Long had the Welsh Warlord Owain the Wolf Tamer been sat brooding in his hall. Never far from his thoughts were the crushing defeats he had suffered at the hands of the Anglo-Dane Warlords Andraes Vilhelmsson and Erik Uhtredson. But with Vilhelmsson held up in his hall to see out the winter months and news of Uhtredson forging alliances with the wretched Northmen. It was time to go on the offensive. But wary of fighting prowess of his enemies Owain knew he needed support, and so he had dispatched offers of gold and glory to other lesser warlords before setting out on campaign.
As dawn broke across the land, the armies of Andraes Vilhelmsson and Erik Uhtredson marched boldly marched onto the field. No sooner had they done so when the Welsh war horns were joined in their challenge by those of Hakon Maddadarson the Hall Burner and his army of savage Norse Gaels.
Surprised by the Norse Gaels, but not surprised Owain would not have the confidence to face them alone, Vilhelmsson and Uhtredson concentrated their forces against the Norse Gaels with the aim of routing them off the field before Owain could bring the full force of his army in to effect.
Although the Anglo-Danes concentrated on the Norse Gaels, the swift Welsh cavalry managed to get within javelin distance of Vilhelmsson’s archers, drawing first blood.
Over on the other side of the battlefield Uhtredson’s Fyrd charged against the Norse Gaels. Hoping for a decisive conclusion to the fight the Fyrd won the fight but failed to inflict devastating damage on the Norse Gaels.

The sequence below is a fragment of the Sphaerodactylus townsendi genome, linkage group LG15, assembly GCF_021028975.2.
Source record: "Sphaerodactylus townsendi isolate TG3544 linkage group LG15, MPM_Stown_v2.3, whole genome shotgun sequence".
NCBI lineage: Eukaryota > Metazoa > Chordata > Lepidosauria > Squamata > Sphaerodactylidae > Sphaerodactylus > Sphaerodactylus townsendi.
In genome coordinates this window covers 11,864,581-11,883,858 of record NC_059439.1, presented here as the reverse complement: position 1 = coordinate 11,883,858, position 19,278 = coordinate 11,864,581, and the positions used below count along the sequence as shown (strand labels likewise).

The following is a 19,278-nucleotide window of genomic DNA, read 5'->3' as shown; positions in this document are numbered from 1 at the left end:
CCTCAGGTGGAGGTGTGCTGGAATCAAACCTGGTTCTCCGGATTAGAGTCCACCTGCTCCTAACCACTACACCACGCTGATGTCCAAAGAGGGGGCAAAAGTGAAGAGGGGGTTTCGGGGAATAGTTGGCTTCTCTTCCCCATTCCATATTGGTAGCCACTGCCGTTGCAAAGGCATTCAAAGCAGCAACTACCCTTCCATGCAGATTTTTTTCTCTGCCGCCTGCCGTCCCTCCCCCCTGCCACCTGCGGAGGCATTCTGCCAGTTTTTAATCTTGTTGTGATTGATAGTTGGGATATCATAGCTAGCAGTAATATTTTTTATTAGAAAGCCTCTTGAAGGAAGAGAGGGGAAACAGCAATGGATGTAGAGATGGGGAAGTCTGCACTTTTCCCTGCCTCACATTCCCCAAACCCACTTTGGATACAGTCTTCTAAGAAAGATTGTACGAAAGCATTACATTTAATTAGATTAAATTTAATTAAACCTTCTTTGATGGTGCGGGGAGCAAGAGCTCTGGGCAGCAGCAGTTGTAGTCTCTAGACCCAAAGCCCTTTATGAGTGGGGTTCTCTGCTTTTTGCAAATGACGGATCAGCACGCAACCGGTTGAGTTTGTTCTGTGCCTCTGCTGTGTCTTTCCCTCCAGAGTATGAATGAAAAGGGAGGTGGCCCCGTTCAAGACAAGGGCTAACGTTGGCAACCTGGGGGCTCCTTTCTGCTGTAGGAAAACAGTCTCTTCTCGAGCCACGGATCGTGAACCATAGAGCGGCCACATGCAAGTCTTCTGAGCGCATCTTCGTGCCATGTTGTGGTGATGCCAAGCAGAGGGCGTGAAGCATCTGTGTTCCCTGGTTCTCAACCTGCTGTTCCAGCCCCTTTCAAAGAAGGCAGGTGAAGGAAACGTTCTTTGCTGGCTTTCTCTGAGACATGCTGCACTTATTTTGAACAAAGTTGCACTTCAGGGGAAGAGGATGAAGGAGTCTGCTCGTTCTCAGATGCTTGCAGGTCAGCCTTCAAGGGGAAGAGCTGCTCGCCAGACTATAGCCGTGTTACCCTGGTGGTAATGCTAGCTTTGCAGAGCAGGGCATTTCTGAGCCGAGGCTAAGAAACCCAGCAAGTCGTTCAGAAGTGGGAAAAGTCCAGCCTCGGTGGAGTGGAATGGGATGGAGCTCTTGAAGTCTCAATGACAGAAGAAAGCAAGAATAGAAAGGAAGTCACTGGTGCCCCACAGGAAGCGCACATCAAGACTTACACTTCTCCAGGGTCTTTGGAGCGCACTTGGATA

Forced to retreat from the fight and with Vilhelmsson’s Huscarls closing in, Hakon Maddadarson strengthened his line for the expected onslaught.
Meanwhile on Vilhelmsson’s left flank the Welsh Cavalry were still picking off the archers, but not without suffering losses of their own. Seizing the initiative Owain pushed his forces hard to get within javelin range.
With his left flank now threaten Vilhelmsson sent a unit of Huscarls to fend of Owain’s forces. Having been abandoned to his fate in on the right flank Hakon Maddadarson was beginning to realise the pact he had entered into with the Welsh was misguided. Uhtredson threw everything at the Norse Gaels, Dane axe armed Huscarls and the Fyrd charged in. The fighting was fierce but the Anglo-Danish attack seemed to just bounce off the Norse Gaels and they were forced to retreat.
With the battle against the Norse Gaels not going to plan and the Welsh making gains against Vilhelmsson’s left flank the Anglo-Danes could see the battle turning against them.
But there was to be no retreat, lured to battle by the treacherous Owain, the forces of Vilhelmsson and Uhtredson would carve an epic poem this day. Launching charge after charge the fight against the Welsh ended with a wimper of pushing and shoving while once again the Norse Gaels proved to be a tough nut to crack.
The battle ended with the exhausted Anglo-Danes having been narrowly defeated, made even more painful by the knowledge that the Norse Gaels and done more of the fighting than the Welsh, who could claim victory having shed little blood that day!
Thoughts on the Game